## Wednesday, June 14, 2006

### Area under a curve

Math 400: Problem 1.1.2

How far does an object travel in 15 seconds if its velocity is given by the function v(t) = 20 + 7 cos t ft/sec? It helps to recall that we can represent the distance traveled by the area under a velocity curve. Let's look at a graph where t is the horizontal axis and y = v(t) is the vertical axis. The time units are in seconds and the velocity units are feet per second (ft/sec).

In the following graph, the red curve represents the velocity function. As we can see, the traveling object alternately slows down and speeds up (the effect of the cosine term), never going more slowly than 13 ft/sec and never going faster than 27 ft/sec. The area under the curve for time values between t = 0 and t = 15 (in blue) represents the distance traveled, if only we could figure it out. Learning how to do that is one of the goals of calculus. However, it's not too difficult to get a rough estimate.
In the second figure, I've drawn in the lines y = 13 and y = 27 to mark off the low and high points of the velocity curve. If the object were traveling only 13 ft/sec for 15 sec, then the distance it travels would be just (13 ft/sec)(15 sec) = 195 ft. That's the area of the blue rectangle that represents a lower bound on the area under the red curve. On the other hand, if the object always traveled 27 ft/sec (the upper bound on velocity), then the distance traveled would be (27 ft/sec)(15 sec) = 405 ft.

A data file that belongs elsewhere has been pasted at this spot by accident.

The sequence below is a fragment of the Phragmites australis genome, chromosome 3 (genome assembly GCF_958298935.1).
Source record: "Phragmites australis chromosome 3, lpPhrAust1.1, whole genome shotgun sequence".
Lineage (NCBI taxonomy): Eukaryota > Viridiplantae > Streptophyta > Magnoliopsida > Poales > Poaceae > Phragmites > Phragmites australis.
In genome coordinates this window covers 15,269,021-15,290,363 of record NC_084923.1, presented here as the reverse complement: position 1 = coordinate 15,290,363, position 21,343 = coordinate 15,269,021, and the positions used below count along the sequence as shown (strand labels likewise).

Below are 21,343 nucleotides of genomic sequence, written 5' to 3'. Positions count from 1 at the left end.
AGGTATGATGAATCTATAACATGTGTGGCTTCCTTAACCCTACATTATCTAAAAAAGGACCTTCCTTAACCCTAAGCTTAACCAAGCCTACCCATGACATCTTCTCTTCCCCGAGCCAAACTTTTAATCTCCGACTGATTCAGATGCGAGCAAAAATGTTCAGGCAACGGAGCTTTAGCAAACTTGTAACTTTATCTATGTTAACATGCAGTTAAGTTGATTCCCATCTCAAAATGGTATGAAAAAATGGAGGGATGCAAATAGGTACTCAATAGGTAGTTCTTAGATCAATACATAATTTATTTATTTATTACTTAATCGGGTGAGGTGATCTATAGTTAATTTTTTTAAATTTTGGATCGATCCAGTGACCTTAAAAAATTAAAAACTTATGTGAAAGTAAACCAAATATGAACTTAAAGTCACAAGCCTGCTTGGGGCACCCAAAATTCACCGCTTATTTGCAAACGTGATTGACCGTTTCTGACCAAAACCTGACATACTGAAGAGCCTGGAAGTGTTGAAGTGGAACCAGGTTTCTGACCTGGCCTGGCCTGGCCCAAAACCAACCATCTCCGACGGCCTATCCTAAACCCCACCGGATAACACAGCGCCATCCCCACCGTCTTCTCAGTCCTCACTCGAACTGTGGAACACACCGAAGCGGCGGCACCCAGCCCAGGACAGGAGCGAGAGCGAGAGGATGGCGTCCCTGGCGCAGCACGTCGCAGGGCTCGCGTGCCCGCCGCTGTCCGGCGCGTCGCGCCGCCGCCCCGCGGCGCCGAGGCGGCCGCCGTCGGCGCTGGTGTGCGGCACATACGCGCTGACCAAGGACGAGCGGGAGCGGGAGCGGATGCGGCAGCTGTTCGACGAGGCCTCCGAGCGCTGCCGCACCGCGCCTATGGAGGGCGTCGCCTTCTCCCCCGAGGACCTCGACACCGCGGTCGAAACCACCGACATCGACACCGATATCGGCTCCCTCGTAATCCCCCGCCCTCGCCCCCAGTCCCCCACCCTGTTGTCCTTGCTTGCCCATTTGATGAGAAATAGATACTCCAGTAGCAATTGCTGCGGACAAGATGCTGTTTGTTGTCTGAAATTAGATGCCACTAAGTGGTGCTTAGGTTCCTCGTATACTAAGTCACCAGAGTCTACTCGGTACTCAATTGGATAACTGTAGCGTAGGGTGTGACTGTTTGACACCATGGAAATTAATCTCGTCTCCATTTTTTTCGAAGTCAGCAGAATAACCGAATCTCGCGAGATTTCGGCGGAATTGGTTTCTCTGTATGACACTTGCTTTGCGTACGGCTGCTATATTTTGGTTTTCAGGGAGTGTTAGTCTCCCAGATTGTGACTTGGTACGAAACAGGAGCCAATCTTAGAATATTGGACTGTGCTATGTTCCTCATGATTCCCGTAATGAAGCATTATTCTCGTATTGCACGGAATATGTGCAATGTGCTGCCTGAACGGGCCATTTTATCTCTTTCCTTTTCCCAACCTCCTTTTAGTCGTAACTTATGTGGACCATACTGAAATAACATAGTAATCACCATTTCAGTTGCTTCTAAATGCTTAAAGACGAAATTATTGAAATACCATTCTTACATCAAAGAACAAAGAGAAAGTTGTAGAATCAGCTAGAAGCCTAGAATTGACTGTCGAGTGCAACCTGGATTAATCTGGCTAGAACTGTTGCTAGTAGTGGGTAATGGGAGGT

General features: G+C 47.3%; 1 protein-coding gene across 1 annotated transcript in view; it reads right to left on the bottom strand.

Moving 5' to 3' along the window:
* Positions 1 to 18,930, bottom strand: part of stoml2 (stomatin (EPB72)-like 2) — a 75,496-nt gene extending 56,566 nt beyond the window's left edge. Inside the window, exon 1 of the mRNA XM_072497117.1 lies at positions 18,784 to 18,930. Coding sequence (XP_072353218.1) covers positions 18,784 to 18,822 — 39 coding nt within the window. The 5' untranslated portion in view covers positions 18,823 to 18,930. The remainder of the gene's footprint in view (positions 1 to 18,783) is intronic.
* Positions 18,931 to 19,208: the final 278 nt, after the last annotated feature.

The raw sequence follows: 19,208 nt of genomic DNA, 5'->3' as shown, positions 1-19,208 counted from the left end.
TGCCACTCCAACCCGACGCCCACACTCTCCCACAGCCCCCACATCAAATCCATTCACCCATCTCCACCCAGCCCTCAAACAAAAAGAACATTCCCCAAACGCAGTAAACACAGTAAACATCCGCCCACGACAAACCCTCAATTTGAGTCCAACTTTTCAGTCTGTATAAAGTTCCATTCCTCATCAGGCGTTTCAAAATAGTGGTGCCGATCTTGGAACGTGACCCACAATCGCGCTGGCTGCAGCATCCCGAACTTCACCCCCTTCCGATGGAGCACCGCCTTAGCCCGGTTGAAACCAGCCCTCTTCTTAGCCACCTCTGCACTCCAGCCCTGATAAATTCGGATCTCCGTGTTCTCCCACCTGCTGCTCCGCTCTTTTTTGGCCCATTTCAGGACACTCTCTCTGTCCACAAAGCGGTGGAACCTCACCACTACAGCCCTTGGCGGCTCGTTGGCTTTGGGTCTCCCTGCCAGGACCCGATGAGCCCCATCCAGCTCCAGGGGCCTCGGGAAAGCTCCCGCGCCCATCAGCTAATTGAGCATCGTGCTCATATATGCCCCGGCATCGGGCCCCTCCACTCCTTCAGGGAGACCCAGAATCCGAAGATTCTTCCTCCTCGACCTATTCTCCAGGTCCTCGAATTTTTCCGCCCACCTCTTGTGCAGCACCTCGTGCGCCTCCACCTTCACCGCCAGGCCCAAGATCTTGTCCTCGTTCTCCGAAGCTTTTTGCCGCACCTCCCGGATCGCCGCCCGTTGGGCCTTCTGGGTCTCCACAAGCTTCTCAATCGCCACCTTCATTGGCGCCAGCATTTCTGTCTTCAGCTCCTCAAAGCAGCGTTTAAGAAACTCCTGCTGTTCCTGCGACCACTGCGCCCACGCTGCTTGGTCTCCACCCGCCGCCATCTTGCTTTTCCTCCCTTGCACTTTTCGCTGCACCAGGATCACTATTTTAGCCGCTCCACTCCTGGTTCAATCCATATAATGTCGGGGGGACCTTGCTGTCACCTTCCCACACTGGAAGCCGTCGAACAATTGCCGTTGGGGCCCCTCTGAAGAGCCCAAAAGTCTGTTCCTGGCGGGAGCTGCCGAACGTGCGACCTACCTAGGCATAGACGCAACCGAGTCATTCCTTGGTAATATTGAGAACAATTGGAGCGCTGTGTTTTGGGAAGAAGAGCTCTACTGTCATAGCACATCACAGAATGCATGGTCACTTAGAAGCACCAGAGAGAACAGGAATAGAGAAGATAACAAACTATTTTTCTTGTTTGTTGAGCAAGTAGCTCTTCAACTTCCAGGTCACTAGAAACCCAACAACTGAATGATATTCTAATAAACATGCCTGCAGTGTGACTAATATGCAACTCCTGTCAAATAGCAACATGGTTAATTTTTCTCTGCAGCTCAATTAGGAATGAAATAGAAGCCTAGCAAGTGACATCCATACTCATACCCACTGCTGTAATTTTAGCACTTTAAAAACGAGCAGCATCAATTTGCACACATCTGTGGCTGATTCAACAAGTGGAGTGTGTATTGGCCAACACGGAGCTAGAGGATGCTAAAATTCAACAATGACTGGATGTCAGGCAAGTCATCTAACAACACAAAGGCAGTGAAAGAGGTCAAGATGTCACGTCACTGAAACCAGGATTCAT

We have now figured out that the distance traveled is somewhere between 195 ft and 405 ft. That's a pretty broad range, to be sure, but we could make it better by using less extreme bounds. For example, we could try drawing triangles inside the humps of the cosine curve to estimate the area we left off while computing the lower bound. That should help. At some point, though, we would probably want something better than computing lots of different estimates. When we have the right calculus tools available, we'll be able to show that the exact distance traveled is 300 + 7 sin 15 ≈ 304.55 ft.

## Sunday, June 11, 2006

### Escher in Sacramento

Crocker Art Museum Exhibit

M. C. Escher's work will be on display at the Crocker Art Museum in Sacramento from June 10 to September 3 of this year. M. C. Escher: Rhythm of Illusion was originally organized by the Portland Art Museum and features 70 examples of the artist's surreal art. Many of Escher's drawings are familiar to college students, especially since they are so commonly displayed in the offices and classrooms of math teachers.

An article by The Sacramento Bee's art correspondent points out that Escher's original work can surprise people who are accustomed to seeing his art as represented by the many popular posters:

While reproductions of his work can sometimes seem cold and sterile, the actual prints have warmth, depth and texture that make them more sensual and personal than one might expect. One of the purposes of the show, [Crocker curator William] Breazeale says, is to demonstrate what a difference there is between reproductions and the real thing.

There is an official M. C. Escher website where interested parties can find many useful resources related to the artist, including a detailed picture gallery.